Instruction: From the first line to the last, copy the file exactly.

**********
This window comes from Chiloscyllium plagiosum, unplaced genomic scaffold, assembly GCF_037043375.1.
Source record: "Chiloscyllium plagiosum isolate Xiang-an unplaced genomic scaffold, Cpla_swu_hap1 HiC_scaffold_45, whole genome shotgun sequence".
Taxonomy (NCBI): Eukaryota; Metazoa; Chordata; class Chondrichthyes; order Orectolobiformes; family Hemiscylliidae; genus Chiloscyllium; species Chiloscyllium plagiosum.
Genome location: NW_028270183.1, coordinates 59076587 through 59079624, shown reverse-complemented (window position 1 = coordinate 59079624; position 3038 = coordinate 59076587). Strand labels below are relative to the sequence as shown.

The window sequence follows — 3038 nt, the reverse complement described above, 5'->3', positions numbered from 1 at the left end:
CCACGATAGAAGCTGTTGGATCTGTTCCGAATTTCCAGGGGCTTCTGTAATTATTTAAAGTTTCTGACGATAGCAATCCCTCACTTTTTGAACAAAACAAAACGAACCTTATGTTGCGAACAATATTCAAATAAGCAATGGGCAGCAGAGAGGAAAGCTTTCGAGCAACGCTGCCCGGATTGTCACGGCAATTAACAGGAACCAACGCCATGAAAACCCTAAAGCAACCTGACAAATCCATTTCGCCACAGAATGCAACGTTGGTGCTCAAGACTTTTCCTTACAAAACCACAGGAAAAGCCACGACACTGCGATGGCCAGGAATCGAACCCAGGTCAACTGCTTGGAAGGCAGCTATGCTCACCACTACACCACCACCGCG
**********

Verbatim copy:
This window comes from Chiloscyllium plagiosum, unplaced genomic scaffold, assembly GCF_037043375.1.
Source record: "Chiloscyllium plagiosum isolate Xiang-an unplaced genomic scaffold, Cpla_swu_hap1 HiC_scaffold_45, whole genome shotgun sequence".
Taxonomy (NCBI): Eukaryota; Metazoa; Chordata; class Chondrichthyes; order Orectolobiformes; family Hemiscylliidae; genus Chiloscyllium; species Chiloscyllium plagiosum.
Genome location: NW_028270183.1, coordinates 59076587 through 59079624, shown reverse-complemented (window position 1 = coordinate 59079624; position 3038 = coordinate 59076587). Strand labels below are relative to the sequence as shown.

The window sequence follows — 3038 nt, the reverse complement described above, 5'->3', positions numbered from 1 at the left end:
CCACGATAGAAGCTGTTGGATCTGTTCCGAATTTCCAGGGGCTTCTGTAATTATTTAAAGTTTCTGACGATAGCAATCCCTCACTTTTTGAACAAAACAAAACGAACCTTATGTTGCGAACAATATTCAAATAAGCAATGGGCAGCAGAGAGGAAAGCTTTCGAGCAACGCTGCCCGGATTGTCACGGCAATTAACAGGAACCAACGCCATGAAAACCCTAAAGCAACCTGACAAATCCATTTCGCCACAGAATGCAACGTTGGTGCTCAAGACTTTTCCTTACAAAACCACAGGAAAAGCCACGACACTGCGATGGCCAGGAATCGAACCCAGGTCAACTGCTTGGAAGGCAGCTATGCTCACCACTACACCACCACCGCG